Investment in these initiatives is essential, Wittner believes, to the long-term health of the College. Both he and Abigail Franklin, a former fund director, lament that the success of the College fund has been held back because the fundamental connections that lead to increased philanthropy were neglected until recently, leaving much catch-up to be done.

"Receiving Columbia's offer to begin studying at the College was one of the greatest moments in my life. I am well aware that it is solely the generous financial support of the College donors that gives me the opportunity to fulfill my dream of an academic career at Columbia."
-Nico Jaspers '05

Recipient of the Buchman
Family Scholarship

Gifts to the fund may be restricted or unrestricted. Those that are restricted often support endowed scholarships or professorships or are designated for specific capital improvements. For many years, Wittner notes, the College placed great emphasis on large, restricted gifts and neglected annual unrestricted giving. More recently, the case for annual unrestricted giving has been emphasized to address the imbalance and to encourage gifts of all sizes.

Getting out the message is the responsibility of the professional staff and alumni volunteers. Susan Levin Birnbaum, who was appointed director of the fund in November 2001, is emphasizing greater involvement of alumni class leaders. Plans are under way to develop a network of class agents and to better connect with alumni across the country through local programs supported by the alumni office. The participation initiative includes ongoing events in various cities; Los Angeles, San Francisco and Atlanta are only three of the domestic cities that Dean Quigley visited this year, as well as Singapore, Hong Kong and London.

Support Columbia College!In addition to personal contacts, the College fund now offers online giving to supplement its direct mail and telemarketing campaigns (by College students), and it boasts a growing Parents Fund. Susan Rautenberg, director of the Parents Fund, works closely with the Office of Student Affairs. Rautenberg has developed a network of parent volunteers who host events in various regions of the country for fellow parents and who conduct phone-a-thons to enlist financial support. Karen and John Lyle, parents of Ashley ’02 and Brenton ’03, are the national co-chairs of the Parents Fund. Karen Lyle traces her involvement to a meeting with a staff member who introduced her and her husband to the Columbia community. “We became enthusiastic. At first, we just worked with the Class of ’02 parents, but we felt a deeper commitment to become involved. We said, ‘Let’s become involved with something that means so much to our children.’ Columbia is a one-of-a-kind experience, and being involved gives us the chance to meet other parents, as well as alumni and administrators.”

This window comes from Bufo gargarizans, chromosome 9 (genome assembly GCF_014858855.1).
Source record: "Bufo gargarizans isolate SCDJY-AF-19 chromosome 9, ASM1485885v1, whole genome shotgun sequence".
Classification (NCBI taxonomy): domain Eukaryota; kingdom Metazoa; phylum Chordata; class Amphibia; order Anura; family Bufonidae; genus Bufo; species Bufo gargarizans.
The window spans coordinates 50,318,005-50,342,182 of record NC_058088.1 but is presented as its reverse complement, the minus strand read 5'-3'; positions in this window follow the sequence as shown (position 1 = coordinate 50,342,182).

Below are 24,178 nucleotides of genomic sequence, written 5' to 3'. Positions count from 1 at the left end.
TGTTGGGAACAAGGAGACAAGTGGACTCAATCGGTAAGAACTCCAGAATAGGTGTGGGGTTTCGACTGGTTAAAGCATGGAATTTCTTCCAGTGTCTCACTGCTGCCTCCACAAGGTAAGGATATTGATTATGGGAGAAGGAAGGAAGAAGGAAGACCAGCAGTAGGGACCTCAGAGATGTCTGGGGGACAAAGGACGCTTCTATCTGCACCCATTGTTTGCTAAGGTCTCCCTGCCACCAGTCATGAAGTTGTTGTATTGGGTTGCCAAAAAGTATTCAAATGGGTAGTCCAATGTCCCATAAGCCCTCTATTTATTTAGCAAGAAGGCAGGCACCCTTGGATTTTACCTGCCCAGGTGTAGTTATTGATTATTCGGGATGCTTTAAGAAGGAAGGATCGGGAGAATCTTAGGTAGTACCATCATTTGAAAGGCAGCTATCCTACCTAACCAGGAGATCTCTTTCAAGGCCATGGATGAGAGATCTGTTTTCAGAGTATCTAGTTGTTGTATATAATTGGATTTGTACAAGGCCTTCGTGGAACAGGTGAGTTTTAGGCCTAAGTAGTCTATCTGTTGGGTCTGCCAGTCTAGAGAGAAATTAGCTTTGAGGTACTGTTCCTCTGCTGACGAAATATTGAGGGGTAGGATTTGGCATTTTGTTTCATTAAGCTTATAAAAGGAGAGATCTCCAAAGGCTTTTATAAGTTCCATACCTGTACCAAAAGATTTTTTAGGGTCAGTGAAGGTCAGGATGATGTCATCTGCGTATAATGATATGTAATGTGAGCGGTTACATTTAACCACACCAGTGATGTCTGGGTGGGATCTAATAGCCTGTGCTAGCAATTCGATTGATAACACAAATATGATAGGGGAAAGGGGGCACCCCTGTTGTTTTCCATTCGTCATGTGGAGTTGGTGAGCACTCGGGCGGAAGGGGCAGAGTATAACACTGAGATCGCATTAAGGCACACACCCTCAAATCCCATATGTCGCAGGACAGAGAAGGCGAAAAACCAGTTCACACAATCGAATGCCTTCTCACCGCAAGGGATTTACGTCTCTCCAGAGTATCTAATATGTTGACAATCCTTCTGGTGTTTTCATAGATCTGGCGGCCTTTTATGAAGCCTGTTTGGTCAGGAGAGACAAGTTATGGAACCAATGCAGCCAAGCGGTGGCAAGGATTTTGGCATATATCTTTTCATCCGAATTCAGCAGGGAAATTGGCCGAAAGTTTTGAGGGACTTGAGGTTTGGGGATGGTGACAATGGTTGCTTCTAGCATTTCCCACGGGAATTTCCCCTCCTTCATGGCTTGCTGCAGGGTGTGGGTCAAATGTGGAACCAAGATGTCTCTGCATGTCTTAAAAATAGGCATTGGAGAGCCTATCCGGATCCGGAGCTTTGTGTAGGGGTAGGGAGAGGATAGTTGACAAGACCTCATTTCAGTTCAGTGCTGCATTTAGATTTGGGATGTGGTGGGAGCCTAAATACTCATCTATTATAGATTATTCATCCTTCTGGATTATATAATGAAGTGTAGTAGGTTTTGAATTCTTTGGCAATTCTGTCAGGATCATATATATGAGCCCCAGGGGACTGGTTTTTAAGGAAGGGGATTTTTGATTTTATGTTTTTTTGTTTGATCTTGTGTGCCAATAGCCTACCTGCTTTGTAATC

Dedication and involvement of volunteers are essential for the success of the entire fund. Abby Black Elbaum ’92, ’94 Business, is a vice chair of the fund who directs young alumni (those who graduated in the last 10 years) volunteer fund raising. Elbaum, who works in her family’s real estate business in New York City, says, “I had a wonderful experience at Columbia, and I think it contributed to who I am. It’s important to give back.” Her comment echoes what other volunteers say when asked why they donate so much time and energy to help raise money for their alma mater. Elbaum notes that she is impressed with the dean and feels it is important for him to have the funds to pursue the College’s priorities, a sentiment shared by Bob Berne ’60, who chairs volunteer leadership fund raising. “I can definitely see changes on campus from when I attended,” Elbaum adds.

"I have no doubt that Columbia is exactly where I need to be to thrive, and it is the generosity of the College's donors that makes it possible for me to be here. I hope one day to be able to emulate these men's and women's commitment and make it possible for others like me to achieve their dreams at Columbia."
-Christina Michelle Kubacki '04
Recipient of the Philip L. and Cheryl S. Milstein Scholarship

Ed Weinstein ’57, P’84, P’87, whose successful term as fund chair ends June 30, was involved as a volunteer in his class’s activities when asked by Berne to become more active in the fund. Now thoroughly engaged in its activities — he accompanied Dean Quigley and staff members on a trip to San Francisco this spring — Weinstein has what he calls “a passion to move the fund ahead of where it is now. Columbia is still playing catch-up with alumni.” His successor as chair, Geoffrey Colvin ’74, ’77L, ’78 Business, looks forward to building on the successes of the last years. “Ed and Derek have done a wonderful job, and I plan to continue building on what they have accomplished. I’d like to increase the number of John Jays, and increase participation in general,” he says.

Richard Witten ’75, who chairs the Board of Visitors and is a member of the Board of Trustees, was one of many who benefited from the fund as a student. “The fund sits at the core of the College’s ability to help students through need-blind admissions,” he says. “Contributing to the fund has observable results. It makes a direct impact that you can see.”

Coffee, too, feels extreme pride in the fund. “It has been my life,” he says. “My children grew up with a picture of Dad going to a meeting for the Columbia College Fund. What I am proudest about, though, is the fact that the fund has been on a continuum — since that first year, it has carried right on through. Those involved now might not think of the early days, and that’s fine, but the main thing is that those involved are proud of what they are now achieving.

“It comes down to the men and women who have served the fund: That’s the magic that makes it all work.”

To find out more about the fund and how to become a volunteer, call the Alumni Office at (212) 870-2288 or toll-free from outside New York at (866) CCALUMNI. You also can visit the office’s Web site to find out about College activities or how to give back.

Lisa Palladino is the managing editor of Columbia College Today.